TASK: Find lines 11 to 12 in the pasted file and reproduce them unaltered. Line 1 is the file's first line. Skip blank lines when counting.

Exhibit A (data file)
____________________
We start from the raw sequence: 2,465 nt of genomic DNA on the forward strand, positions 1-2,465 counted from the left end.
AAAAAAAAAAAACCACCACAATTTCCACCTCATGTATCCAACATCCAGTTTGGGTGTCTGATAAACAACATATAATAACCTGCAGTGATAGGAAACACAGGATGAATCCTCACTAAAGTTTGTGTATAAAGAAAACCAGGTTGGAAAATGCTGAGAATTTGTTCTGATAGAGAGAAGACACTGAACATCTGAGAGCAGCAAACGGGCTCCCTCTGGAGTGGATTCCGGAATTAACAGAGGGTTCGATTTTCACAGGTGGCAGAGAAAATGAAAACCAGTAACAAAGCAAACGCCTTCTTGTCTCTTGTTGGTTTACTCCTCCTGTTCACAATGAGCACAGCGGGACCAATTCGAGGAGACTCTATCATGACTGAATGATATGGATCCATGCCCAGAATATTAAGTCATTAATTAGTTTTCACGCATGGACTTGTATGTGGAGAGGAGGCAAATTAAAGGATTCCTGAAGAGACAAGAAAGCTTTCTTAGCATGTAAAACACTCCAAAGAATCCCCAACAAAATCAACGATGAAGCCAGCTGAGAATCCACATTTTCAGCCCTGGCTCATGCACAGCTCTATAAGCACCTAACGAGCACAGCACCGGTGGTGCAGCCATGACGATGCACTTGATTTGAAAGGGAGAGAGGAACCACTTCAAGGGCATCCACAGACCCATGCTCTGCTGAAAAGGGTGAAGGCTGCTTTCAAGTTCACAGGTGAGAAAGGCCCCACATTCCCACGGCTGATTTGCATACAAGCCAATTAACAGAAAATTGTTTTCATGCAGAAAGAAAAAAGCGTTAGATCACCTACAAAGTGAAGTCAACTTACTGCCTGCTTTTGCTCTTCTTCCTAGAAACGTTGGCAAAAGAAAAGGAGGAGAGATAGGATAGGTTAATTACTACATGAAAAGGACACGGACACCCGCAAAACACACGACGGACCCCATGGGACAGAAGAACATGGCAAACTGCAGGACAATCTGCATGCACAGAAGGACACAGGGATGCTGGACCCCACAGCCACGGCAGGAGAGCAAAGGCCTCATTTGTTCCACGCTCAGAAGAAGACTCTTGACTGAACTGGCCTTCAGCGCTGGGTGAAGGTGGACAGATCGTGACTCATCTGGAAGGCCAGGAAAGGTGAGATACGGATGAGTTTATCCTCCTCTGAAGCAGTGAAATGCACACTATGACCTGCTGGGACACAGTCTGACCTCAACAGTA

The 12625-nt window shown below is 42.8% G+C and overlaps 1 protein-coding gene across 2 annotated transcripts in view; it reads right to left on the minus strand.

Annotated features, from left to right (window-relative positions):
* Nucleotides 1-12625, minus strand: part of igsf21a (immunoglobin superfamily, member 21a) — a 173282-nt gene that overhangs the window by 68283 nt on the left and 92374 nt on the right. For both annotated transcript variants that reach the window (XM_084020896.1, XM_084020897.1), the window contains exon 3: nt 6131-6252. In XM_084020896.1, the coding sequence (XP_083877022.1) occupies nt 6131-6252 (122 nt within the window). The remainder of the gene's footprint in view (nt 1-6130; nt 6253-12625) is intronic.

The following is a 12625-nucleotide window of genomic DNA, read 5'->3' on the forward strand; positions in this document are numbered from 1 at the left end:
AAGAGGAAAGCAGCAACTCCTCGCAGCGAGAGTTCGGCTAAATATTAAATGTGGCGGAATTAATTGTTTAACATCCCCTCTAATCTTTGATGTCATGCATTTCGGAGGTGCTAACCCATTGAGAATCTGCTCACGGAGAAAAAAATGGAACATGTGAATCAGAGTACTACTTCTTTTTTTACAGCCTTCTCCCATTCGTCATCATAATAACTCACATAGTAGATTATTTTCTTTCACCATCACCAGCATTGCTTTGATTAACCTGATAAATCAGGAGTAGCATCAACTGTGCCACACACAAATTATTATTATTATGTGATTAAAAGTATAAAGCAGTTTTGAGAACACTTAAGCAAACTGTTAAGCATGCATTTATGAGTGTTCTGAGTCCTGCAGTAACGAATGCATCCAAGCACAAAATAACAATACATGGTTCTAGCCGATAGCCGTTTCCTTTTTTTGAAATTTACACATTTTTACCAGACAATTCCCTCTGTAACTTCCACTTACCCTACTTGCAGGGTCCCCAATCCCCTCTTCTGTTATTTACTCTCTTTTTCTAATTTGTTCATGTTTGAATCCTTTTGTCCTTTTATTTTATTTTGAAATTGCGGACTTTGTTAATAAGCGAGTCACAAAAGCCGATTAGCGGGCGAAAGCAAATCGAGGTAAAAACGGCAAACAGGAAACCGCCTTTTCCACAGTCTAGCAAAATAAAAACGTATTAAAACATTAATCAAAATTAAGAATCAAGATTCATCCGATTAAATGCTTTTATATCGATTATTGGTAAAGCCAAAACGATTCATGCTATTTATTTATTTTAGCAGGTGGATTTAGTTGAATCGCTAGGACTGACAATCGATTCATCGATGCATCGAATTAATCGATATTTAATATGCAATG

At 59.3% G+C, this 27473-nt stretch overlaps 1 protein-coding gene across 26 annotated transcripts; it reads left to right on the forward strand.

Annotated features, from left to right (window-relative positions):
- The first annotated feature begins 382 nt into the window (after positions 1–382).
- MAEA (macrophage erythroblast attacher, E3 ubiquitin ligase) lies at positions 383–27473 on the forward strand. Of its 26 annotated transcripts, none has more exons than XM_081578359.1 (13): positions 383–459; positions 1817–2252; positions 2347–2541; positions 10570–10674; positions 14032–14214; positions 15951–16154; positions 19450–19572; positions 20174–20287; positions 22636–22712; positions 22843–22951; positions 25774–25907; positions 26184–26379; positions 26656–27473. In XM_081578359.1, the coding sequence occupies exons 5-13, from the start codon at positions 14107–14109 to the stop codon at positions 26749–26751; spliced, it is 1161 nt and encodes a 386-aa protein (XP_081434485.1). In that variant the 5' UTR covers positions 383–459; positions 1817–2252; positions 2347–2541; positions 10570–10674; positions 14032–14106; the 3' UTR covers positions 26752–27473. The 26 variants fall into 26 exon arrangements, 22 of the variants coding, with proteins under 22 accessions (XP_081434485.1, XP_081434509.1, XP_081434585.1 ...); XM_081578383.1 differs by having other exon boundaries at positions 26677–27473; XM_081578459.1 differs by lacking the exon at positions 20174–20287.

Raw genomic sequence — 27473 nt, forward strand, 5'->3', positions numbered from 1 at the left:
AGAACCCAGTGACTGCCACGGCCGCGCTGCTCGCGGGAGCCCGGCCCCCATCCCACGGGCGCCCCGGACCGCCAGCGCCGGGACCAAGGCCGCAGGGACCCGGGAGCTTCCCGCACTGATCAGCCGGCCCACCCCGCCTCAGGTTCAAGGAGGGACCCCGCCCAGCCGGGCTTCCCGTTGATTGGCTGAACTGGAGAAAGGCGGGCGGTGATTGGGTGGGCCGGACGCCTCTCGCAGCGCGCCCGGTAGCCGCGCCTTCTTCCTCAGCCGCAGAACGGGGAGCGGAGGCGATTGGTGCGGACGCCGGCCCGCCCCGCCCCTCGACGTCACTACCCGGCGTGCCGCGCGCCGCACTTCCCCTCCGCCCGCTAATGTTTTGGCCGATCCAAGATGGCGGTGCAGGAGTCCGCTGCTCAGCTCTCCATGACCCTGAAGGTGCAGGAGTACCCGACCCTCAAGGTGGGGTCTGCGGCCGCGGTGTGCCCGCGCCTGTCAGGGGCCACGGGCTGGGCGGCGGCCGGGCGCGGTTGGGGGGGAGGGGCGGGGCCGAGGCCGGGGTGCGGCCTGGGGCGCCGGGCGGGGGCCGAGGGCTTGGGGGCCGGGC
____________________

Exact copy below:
- MAEA (macrophage erythroblast attacher, E3 ubiquitin ligase) lies at positions 383–27473 on the forward strand. Of its 26 annotated transcripts, none has more exons than XM_081578359.1 (13): positions 383–459; positions 1817–2252; positions 2347–2541; positions 10570–10674; positions 14032–14214; positions 15951–16154; positions 19450–19572; positions 20174–20287; positions 22636–22712; positions 22843–22951; positions 25774–25907; positions 26184–26379; positions 26656–27473. In XM_081578359.1, the coding sequence occupies exons 5-13, from the start codon at positions 14107–14109 to the stop codon at positions 26749–26751; spliced, it is 1161 nt and encodes a 386-aa protein (XP_081434485.1). In that variant the 5' UTR covers positions 383–459; positions 1817–2252; positions 2347–2541; positions 10570–10674; positions 14032–14106; the 3' UTR covers positions 26752–27473. The 26 variants fall into 26 exon arrangements, 22 of the variants coding, with proteins under 22 accessions (XP_081434485.1, XP_081434509.1, XP_081434585.1 ...); XM_081578383.1 differs by having other exon boundaries at positions 26677–27473; XM_081578459.1 differs by lacking the exon at positions 20174–20287.

Raw genomic sequence — 27473 nt, forward strand, 5'->3', positions numbered from 1 at the left: